Clearly disrespecting the Constitution of the Republic and the Basic Law on the Education System, the PS/Socrates and PSD/CDS governments have implemented a strategy to debase and disfigure Public Education and Schools (large cuts in financing, closure of thousands of primary schools, cuts in support for students with special needs; curriculum revisions; increase in the number of students per class; establishment of mega-groups of schools; thousands of teachers sent into unemployment, all of these are measures to debase the quality of teaching). Now, this week, the prime-minister has announced his intention to create a more fragmented fees system, and thus insinuating that fees will also have to be paid for secondary education.

Thousands of students are leaving higher education because they cannot afford its cost. At the same time, the higher education system is being smothered and debased through budget cuts that are so large that they make it impossible for higher education to function effectively.

The measures taken and policies followed throughout the past four years have also not changed the fragility of Portugal's Science and Technology Sector. A national science policy capable of addressing the needs of the productive sector and of essential services is still non-existent.

In the sphere of culture and cultural activities, the situation is one of deep crisis. This crisis bears the mark of the “austerity” policies' devastating effects. Budgets have reached all-time lows, the State has shirked all responsibilities and drastically reduced the resources allocated to support, foster and develop culture.

Inseparable from this offensive against social rights and social-economic structures, is the offensive against the democratic regime, which is currently confronting new, even more disturbing, dangers.

This offensive is based on a line of continuously flaunting and violating the Constitution of the Republic. It is currently seeking new excuses to disrespect and impoverish democracy, and to liquidate the democratic regime – and its base lies in the main institutions of sovereignty. This is a serious issue that we will address later when dealing with the changes to the Party Programme. At this time, they are embodied in a new escalation of subversion by the government, whose proclaimed goal is to “refound the State” by liquidating its social functions and directly privatising any State areas, services or functions that can be marketable, thus reducing public administration to merely residual functions.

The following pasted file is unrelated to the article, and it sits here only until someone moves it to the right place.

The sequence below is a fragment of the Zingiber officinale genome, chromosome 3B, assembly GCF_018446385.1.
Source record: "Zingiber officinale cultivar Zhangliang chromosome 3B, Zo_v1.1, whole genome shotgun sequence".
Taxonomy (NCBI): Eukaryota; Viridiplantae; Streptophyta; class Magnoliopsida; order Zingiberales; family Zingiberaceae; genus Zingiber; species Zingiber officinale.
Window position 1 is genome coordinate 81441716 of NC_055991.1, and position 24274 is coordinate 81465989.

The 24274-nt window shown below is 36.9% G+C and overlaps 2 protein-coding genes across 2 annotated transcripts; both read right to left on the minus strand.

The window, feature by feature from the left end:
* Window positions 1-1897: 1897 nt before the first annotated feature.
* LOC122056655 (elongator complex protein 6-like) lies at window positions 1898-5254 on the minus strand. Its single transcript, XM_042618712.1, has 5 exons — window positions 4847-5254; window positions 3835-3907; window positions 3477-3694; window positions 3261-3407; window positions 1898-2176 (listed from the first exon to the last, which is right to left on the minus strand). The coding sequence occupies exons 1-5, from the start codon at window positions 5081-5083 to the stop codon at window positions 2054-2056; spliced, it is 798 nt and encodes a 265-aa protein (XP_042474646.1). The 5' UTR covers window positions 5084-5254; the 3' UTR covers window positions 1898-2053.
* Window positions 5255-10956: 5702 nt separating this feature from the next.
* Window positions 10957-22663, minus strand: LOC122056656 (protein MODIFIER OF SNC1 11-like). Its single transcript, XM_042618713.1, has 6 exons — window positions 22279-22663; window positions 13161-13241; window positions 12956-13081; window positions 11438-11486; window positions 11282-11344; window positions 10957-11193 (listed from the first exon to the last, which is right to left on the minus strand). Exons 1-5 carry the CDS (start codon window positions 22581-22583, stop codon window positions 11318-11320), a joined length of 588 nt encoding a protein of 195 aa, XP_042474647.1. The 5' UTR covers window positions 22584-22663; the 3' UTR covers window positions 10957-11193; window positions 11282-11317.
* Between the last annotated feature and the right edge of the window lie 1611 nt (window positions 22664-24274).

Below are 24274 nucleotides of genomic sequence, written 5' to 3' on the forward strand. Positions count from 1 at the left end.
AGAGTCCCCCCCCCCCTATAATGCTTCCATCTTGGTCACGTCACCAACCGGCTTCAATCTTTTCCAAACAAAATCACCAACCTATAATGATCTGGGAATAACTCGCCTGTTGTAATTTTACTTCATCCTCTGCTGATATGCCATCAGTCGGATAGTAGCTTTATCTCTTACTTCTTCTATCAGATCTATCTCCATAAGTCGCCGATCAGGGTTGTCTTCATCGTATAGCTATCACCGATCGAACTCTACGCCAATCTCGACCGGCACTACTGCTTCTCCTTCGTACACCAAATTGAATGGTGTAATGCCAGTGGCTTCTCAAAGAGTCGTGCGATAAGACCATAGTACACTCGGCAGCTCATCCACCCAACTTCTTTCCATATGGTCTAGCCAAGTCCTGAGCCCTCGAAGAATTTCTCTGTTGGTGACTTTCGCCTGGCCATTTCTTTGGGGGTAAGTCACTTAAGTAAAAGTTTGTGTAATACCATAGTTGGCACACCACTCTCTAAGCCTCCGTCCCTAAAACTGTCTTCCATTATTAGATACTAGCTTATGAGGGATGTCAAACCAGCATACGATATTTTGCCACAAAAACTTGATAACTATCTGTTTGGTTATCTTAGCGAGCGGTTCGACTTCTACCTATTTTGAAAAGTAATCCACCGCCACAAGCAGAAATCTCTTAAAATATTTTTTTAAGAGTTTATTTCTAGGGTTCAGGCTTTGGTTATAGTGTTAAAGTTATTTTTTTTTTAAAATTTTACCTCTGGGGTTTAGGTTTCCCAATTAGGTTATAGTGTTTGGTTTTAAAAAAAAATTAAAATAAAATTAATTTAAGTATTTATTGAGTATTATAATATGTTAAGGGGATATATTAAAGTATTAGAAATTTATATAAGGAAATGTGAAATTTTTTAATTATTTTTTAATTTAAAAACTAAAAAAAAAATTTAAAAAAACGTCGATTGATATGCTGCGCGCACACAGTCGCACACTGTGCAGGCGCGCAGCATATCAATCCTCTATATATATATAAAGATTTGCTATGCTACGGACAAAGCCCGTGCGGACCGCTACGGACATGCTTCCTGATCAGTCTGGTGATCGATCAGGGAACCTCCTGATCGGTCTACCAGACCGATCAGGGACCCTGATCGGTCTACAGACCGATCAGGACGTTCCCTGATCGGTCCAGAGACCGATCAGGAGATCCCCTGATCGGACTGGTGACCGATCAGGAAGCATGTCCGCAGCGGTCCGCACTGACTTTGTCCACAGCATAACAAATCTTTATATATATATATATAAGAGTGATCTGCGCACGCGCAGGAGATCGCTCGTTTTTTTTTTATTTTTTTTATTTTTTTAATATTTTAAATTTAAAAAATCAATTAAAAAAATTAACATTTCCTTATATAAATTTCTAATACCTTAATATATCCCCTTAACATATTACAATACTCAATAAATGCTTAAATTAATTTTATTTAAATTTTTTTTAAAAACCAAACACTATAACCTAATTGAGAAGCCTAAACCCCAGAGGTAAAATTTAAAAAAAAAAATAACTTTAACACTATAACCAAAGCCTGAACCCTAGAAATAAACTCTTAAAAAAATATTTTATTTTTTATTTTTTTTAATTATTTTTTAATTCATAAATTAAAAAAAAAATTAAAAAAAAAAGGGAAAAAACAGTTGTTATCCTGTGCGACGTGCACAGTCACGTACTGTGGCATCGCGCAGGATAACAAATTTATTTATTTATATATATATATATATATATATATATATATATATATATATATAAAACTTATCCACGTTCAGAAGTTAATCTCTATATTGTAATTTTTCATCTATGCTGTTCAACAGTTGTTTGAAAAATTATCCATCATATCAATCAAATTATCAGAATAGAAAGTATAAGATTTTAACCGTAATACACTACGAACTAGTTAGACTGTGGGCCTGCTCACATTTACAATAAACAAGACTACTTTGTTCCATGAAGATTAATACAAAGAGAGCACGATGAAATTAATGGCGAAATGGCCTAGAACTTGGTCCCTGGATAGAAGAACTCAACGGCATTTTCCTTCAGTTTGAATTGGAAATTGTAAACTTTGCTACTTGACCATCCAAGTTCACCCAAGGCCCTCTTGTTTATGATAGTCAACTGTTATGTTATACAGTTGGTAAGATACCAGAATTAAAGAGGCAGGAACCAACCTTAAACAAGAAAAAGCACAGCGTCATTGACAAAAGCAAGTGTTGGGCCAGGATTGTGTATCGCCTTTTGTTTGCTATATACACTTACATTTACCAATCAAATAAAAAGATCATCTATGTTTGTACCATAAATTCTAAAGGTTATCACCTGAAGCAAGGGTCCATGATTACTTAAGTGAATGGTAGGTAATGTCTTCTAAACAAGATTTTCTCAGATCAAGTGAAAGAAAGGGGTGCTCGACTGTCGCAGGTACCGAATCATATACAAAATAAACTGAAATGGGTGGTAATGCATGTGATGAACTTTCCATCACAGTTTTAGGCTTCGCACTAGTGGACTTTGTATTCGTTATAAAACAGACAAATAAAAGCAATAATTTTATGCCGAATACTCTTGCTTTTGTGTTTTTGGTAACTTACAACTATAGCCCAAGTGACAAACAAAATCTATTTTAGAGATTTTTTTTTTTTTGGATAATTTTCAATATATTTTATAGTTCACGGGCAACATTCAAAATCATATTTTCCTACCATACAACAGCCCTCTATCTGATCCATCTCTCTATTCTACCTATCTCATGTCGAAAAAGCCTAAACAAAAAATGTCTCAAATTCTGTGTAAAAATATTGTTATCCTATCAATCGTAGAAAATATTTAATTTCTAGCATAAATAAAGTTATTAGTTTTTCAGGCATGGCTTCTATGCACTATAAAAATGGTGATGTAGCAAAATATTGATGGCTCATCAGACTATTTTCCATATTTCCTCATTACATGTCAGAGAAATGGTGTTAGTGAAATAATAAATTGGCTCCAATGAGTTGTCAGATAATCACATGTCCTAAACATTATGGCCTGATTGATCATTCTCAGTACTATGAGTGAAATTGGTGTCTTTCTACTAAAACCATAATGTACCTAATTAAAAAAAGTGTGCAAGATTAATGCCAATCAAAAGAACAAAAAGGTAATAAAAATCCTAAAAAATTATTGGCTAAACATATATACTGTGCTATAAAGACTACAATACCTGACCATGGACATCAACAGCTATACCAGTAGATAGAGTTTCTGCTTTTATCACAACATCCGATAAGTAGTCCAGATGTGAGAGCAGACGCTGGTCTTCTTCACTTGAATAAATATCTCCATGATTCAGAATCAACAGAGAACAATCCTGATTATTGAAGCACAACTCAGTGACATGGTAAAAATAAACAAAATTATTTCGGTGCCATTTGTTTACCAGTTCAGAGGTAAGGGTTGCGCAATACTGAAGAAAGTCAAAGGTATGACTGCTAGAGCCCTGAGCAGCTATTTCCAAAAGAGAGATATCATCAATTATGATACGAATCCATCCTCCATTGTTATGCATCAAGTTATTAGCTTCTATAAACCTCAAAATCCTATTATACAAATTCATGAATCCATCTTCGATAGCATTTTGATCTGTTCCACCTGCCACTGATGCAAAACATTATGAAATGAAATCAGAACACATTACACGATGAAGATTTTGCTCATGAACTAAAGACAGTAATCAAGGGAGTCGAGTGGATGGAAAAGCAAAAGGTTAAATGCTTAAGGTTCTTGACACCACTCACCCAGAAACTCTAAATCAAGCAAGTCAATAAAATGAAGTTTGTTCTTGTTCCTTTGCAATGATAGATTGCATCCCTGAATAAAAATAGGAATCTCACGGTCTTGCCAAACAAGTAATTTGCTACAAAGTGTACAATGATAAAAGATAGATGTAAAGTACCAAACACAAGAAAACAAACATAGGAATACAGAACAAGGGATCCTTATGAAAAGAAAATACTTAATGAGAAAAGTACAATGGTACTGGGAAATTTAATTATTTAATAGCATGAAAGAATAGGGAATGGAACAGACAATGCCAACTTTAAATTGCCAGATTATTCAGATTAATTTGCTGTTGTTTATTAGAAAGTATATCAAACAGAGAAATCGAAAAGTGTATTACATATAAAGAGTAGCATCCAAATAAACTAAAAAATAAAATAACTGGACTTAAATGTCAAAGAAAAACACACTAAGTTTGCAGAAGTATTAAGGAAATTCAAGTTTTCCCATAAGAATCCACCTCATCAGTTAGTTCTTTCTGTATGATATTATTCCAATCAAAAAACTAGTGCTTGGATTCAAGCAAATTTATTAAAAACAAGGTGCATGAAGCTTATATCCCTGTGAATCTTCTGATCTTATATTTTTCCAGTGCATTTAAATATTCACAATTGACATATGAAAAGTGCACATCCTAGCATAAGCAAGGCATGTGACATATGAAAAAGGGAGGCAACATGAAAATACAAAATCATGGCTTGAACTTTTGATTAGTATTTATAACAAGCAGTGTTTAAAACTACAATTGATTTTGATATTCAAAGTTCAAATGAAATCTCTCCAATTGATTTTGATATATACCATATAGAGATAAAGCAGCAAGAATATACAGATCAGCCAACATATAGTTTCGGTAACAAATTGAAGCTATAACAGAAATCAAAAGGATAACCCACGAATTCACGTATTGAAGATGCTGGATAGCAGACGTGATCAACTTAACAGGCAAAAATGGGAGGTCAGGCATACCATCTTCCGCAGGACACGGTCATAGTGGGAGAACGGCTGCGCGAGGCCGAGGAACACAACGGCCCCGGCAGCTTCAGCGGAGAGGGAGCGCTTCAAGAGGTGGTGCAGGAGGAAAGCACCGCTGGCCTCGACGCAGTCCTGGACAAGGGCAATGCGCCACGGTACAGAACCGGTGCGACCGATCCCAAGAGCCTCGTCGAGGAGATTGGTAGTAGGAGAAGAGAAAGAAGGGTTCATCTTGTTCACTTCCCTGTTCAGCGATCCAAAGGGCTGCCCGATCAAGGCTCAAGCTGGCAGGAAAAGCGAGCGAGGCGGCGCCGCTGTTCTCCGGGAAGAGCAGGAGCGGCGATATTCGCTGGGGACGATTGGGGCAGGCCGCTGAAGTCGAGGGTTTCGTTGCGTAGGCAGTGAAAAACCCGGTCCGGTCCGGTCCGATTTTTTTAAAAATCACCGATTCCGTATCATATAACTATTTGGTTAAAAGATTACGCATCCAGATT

Allow me however, to make a few remarks concerning developments in some sectors.

The serious situation in the judiciary reflects clearly the debasement that has struck the democratic regime – justice is more unequal, it is class justice, more difficult to have access to it, it is less effective and less independent.

Budget allocations for justice have been cut, staffing levels of professionals have been reduced in the sector, facilities and working conditions have deteriorated, resource insufficiency has become more serious.

Concerning policies on National Defence and Armed Forces, the past four years have been characterised by near-paralysis with respect to maintenance of operational resources and adequate management of human resources. This situation has been made worse by the Aggression Pact, and by policies that pursue the goal of considering national security a national doctrine, and organising the Armed Forces as a body whose primary goal is to be used in interventions abroad.

Our country's Domestic Security, is also caught up in the whole offensive against public administration. It has therefore deteriorated in recent years. Reflecting the whole deep economic and social crisis, crime is on the rise while investments in security have been cut, the deficit in policing resources has grown, communities' fear and insecurity has grown.

The onslaught against Local Government has developed and created a situation that is unprecedented in both substance and extent. It is now turned into a qualitatively new and more serious offensive. By attacking local governments' democratic nature and financial autonomy, it seeks to reduce their role in the State's administration and political framework. The onslaught is also seeking to directly liquidate hundreds of “freguesias” [freguesias are the smallest administrative units, Portugal has about 4200]

The autonomous regional governments [Azores and Madeira] have also been subjected – by the last governments' policies, and more recently also by the Aggression Pact – to cuts, particularly financial cuts.

The ownership concentration process in the mass media – with the vast majority of media being owned by a small number of big economic conglomerates – has irreversibly affected quality, diversity and pluralism in information, in culture, and in the democratic regime itself.

The powerful ideological offensive – that is being used to support the ongoing highly targeted operation to impose a programme of exploitation and social retrogression upon the workers and people – is a key tool in the class domination process.